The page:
CAMPGROUNDS IN THE RÍO GRANDE DEL NORTE MONUMENT overlook the river from a perch so high that the water seems just an emerald ribbon in the belly of a dark canyon. Each fall, the NeoRio arts festival draws artists and musicians here. Claire Cote, a Questa native, founded both the festival and its parent organization, LEAP (Land, Experience and Art of Place), a decade ago. Over the years, sculptors have crafted pieces intended for a primary audience of animals, stenciled local stories onto pavement near the visitor center with pigments sourced from the landscape, and installed fiber arts designed to dissolve into the desert over time.
“I’ve always been interested in that relationship between local culture and how the visitor brings a fresh perspective and a fresh eye, so I like to really welcome and create an unusual venue for artists to be able to experiment,” she says.
The event is a cornerstone on the Questa Creative Council’s calendar. The council was founded in 2017 to solidify the local community by firming up connections among local artists. Cofounder Peggy Trigg says their work often starts with persuading local woodworkers, potters, glassblowers, painters, welders, leatherworkers, and soapmakers to define what they do as art. The Art Questa Gallery welcomes “burl bowls” made of the rounded knots that form in tree trunks, as well as antler chandeliers and cigar-box guitars.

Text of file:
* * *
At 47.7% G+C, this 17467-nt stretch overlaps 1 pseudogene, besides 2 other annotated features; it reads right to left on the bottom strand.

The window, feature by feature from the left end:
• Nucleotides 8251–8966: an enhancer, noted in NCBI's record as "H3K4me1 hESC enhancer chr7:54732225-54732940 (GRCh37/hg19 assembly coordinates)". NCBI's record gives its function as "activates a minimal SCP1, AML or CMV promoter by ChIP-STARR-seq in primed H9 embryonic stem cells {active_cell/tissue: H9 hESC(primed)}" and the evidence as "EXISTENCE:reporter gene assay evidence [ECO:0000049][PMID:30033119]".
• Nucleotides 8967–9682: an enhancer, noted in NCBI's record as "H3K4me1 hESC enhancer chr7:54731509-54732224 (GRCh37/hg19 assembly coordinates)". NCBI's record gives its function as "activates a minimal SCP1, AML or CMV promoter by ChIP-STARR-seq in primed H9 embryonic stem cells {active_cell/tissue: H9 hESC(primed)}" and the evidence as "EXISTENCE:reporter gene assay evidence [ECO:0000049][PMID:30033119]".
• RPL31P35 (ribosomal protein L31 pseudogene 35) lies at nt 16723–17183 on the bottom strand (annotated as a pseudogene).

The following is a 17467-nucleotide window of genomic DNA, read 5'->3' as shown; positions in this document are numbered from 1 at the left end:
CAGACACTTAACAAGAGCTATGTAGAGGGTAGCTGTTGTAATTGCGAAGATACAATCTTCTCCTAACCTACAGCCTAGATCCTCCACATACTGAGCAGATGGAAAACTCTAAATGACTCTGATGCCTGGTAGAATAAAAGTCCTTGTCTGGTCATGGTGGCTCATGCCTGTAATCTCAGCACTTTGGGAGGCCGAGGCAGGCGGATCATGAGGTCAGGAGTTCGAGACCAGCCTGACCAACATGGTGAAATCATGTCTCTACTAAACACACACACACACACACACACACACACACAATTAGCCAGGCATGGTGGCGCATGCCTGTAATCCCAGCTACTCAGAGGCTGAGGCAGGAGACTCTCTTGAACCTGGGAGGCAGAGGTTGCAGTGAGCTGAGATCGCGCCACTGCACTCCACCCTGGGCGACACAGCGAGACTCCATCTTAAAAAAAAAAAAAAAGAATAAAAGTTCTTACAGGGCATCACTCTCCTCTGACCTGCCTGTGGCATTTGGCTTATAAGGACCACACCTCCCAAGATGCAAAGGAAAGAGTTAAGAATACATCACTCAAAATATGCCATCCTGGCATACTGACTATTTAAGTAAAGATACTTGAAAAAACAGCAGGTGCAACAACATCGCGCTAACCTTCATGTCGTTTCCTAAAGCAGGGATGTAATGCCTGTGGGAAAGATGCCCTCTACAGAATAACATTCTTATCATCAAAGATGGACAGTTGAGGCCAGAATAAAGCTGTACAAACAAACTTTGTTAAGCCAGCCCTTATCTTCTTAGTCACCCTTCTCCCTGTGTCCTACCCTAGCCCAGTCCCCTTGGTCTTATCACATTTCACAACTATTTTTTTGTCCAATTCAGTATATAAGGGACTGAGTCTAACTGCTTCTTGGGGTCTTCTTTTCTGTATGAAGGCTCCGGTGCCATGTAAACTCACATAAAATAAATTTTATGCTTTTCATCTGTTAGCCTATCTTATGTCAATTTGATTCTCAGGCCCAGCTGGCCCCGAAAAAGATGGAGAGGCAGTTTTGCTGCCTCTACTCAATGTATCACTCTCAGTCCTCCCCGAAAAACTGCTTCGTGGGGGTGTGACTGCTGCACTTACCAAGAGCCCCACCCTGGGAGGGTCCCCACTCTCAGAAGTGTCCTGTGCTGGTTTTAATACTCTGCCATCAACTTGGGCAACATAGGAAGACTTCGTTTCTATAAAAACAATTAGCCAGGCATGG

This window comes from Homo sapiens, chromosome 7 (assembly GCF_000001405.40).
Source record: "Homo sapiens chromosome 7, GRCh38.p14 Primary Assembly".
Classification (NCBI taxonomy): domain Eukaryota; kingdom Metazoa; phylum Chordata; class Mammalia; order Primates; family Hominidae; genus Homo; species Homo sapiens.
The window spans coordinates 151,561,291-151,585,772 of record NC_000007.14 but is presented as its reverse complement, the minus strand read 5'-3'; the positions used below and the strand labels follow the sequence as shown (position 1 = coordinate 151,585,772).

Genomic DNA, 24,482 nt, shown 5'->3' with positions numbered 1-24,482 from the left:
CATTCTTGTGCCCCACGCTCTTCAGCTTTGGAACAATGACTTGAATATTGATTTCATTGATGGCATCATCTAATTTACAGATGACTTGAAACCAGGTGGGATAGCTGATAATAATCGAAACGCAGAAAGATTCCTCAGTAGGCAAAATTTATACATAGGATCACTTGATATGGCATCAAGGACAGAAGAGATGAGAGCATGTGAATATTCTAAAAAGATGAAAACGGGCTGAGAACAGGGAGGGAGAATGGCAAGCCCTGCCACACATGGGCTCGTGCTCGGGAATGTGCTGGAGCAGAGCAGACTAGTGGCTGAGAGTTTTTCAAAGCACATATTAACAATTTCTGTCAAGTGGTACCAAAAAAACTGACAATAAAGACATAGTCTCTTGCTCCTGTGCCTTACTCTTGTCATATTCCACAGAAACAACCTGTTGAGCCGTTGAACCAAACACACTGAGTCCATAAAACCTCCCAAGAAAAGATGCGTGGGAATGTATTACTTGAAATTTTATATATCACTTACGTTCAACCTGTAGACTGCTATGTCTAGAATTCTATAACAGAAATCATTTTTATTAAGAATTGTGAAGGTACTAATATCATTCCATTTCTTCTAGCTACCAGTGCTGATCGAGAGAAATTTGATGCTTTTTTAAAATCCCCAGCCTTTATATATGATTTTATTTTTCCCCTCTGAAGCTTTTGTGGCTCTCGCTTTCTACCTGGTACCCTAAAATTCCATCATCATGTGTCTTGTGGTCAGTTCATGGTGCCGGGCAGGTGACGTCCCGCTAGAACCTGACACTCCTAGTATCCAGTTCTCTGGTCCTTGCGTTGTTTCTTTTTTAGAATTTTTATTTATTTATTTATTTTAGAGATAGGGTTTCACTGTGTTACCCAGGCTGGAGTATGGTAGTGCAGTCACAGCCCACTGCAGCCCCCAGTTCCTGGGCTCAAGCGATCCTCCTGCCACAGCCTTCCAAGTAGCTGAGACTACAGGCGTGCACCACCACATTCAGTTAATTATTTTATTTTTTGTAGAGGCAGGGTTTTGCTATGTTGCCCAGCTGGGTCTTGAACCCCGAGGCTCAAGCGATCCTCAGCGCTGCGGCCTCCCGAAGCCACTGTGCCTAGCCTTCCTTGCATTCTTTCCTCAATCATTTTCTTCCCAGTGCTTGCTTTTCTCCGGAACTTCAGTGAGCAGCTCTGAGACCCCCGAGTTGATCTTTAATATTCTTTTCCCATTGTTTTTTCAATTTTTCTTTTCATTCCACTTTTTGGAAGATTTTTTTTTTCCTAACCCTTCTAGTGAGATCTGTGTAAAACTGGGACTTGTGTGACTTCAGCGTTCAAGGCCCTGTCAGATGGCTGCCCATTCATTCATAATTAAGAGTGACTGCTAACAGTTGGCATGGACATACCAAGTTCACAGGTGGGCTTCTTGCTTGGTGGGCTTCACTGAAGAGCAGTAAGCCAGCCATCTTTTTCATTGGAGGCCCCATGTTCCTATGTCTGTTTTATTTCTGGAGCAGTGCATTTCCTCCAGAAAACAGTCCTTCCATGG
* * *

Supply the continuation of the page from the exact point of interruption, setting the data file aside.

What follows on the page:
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The council also hopes to draw visitors who might make their stay permanent. In 2018, the council counted 950 participants at events that included workshops, chamber music concerts, and a plein air painting festival. More than half of the attendees were from out of town. Once people see the beauty, the rich history and culture, the community vibrancy, the lure is set, says cofounder Roger Harrington. He and Trigg both transplanted from other locations to live among the mountains they once visited to paint.
Since the mine closed, Cote says, Questa has seen “an upsurge of creativity and a kind of commitment to community. It seems like the momentum has just started. There’s sort of a realization that visitors are not necessarily a fully welcome thing, but they’re more embraced now, because it’s part of the need to embrace tourism as one of the ways to diversify economic development.”
An adobe school once slated for demolition has been waiting for this kind of energy. La Ciénega, built by the Works Progress Administration, is set for a rebirth as a multipurpose community center, with an auditorium for local plays, a senior center, a teen center, a business incubator, and art studios. Its windows and white-painted corbels look out over a parking lot pocked with elm saplings and chamisa bushes, rusted swing-set frames, and hoopless basketball backboards. Uphill, a brown scar mars the Sangres, where the shoulder of the mine overlooks the town.